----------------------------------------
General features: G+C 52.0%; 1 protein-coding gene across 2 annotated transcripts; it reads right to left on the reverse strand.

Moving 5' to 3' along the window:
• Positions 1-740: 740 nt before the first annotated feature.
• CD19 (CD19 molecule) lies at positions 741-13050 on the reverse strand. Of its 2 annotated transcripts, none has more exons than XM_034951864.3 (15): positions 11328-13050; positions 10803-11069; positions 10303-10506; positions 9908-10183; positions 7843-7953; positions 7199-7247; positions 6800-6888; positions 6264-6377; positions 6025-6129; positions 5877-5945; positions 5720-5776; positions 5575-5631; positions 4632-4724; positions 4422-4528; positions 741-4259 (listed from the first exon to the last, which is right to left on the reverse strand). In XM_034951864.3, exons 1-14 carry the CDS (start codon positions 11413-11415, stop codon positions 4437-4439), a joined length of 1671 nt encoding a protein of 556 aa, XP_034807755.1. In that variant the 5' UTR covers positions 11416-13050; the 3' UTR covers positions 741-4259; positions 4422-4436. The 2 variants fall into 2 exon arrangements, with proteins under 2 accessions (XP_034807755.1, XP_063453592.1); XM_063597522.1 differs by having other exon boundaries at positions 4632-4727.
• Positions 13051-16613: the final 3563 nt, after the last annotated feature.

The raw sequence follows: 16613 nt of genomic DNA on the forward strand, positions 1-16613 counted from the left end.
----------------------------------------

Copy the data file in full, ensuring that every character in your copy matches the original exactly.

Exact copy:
General features: G+C 52.0%; 1 protein-coding gene across 2 annotated transcripts; it reads right to left on the reverse strand.

Moving 5' to 3' along the window:
• Positions 1-740: 740 nt before the first annotated feature.
• CD19 (CD19 molecule) lies at positions 741-13050 on the reverse strand. Of its 2 annotated transcripts, none has more exons than XM_034951864.3 (15): positions 11328-13050; positions 10803-11069; positions 10303-10506; positions 9908-10183; positions 7843-7953; positions 7199-7247; positions 6800-6888; positions 6264-6377; positions 6025-6129; positions 5877-5945; positions 5720-5776; positions 5575-5631; positions 4632-4724; positions 4422-4528; positions 741-4259 (listed from the first exon to the last, which is right to left on the reverse strand). In XM_034951864.3, exons 1-14 carry the CDS (start codon positions 11413-11415, stop codon positions 4437-4439), a joined length of 1671 nt encoding a protein of 556 aa, XP_034807755.1. In that variant the 5' UTR covers positions 11416-13050; the 3' UTR covers positions 741-4259; positions 4422-4436. The 2 variants fall into 2 exon arrangements, with proteins under 2 accessions (XP_034807755.1, XP_063453592.1); XM_063597522.1 differs by having other exon boundaries at positions 4632-4727.
• Positions 13051-16613: the final 3563 nt, after the last annotated feature.

The raw sequence follows: 16613 nt of genomic DNA on the forward strand, positions 1-16613 counted from the left end.